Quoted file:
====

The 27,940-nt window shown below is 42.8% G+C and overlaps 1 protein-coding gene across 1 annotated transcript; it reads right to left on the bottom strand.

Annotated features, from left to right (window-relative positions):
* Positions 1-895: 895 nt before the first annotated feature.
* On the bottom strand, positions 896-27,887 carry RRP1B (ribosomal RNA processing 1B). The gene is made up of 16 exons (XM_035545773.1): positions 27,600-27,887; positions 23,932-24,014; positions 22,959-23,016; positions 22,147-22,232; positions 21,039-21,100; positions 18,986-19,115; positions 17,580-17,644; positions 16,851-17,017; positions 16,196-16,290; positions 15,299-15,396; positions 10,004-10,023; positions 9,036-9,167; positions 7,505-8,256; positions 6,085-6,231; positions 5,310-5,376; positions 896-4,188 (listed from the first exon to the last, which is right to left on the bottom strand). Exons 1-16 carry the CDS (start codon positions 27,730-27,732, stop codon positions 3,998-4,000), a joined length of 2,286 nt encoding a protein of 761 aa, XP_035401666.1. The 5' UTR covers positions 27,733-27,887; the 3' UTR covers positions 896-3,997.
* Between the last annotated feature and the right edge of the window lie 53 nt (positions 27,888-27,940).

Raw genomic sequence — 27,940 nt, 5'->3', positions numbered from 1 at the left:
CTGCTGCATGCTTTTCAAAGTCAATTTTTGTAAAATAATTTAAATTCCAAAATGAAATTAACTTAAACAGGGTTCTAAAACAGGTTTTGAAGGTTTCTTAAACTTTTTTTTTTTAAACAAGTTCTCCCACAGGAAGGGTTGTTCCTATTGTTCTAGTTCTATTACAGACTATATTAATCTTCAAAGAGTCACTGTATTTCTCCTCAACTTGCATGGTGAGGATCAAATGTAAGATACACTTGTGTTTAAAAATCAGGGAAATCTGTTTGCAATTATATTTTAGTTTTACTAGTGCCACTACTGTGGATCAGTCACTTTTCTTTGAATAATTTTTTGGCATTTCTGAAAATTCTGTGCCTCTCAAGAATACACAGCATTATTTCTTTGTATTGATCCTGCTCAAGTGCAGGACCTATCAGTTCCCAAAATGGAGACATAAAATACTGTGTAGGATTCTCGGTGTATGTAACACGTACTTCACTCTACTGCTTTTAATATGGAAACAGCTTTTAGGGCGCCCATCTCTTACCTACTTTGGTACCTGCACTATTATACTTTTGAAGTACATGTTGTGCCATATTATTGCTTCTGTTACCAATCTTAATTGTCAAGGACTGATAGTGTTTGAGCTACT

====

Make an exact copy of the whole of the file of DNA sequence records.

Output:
The 27,940-nt window shown below is 42.8% G+C and overlaps 1 protein-coding gene across 1 annotated transcript; it reads right to left on the bottom strand.

Annotated features, from left to right (window-relative positions):
* Positions 1-895: 895 nt before the first annotated feature.
* On the bottom strand, positions 896-27,887 carry RRP1B (ribosomal RNA processing 1B). The gene is made up of 16 exons (XM_035545773.1): positions 27,600-27,887; positions 23,932-24,014; positions 22,959-23,016; positions 22,147-22,232; positions 21,039-21,100; positions 18,986-19,115; positions 17,580-17,644; positions 16,851-17,017; positions 16,196-16,290; positions 15,299-15,396; positions 10,004-10,023; positions 9,036-9,167; positions 7,505-8,256; positions 6,085-6,231; positions 5,310-5,376; positions 896-4,188 (listed from the first exon to the last, which is right to left on the bottom strand). Exons 1-16 carry the CDS (start codon positions 27,730-27,732, stop codon positions 3,998-4,000), a joined length of 2,286 nt encoding a protein of 761 aa, XP_035401666.1. The 5' UTR covers positions 27,733-27,887; the 3' UTR covers positions 896-3,997.
* Between the last annotated feature and the right edge of the window lie 53 nt (positions 27,888-27,940).

Raw genomic sequence — 27,940 nt, 5'->3', positions numbered from 1 at the left:
CTGCTGCATGCTTTTCAAAGTCAATTTTTGTAAAATAATTTAAATTCCAAAATGAAATTAACTTAAACAGGGTTCTAAAACAGGTTTTGAAGGTTTCTTAAACTTTTTTTTTTTAAACAAGTTCTCCCACAGGAAGGGTTGTTCCTATTGTTCTAGTTCTATTACAGACTATATTAATCTTCAAAGAGTCACTGTATTTCTCCTCAACTTGCATGGTGAGGATCAAATGTAAGATACACTTGTGTTTAAAAATCAGGGAAATCTGTTTGCAATTATATTTTAGTTTTACTAGTGCCACTACTGTGGATCAGTCACTTTTCTTTGAATAATTTTTTGGCATTTCTGAAAATTCTGTGCCTCTCAAGAATACACAGCATTATTTCTTTGTATTGATCCTGCTCAAGTGCAGGACCTATCAGTTCCCAAAATGGAGACATAAAATACTGTGTAGGATTCTCGGTGTATGTAACACGTACTTCACTCTACTGCTTTTAATATGGAAACAGCTTTTAGGGCGCCCATCTCTTACCTACTTTGGTACCTGCACTATTATACTTTTGAAGTACATGTTGTGCCATATTATTGCTTCTGTTACCAATCTTAATTGTCAAGGACTGATAGTGTTTGAGCTACT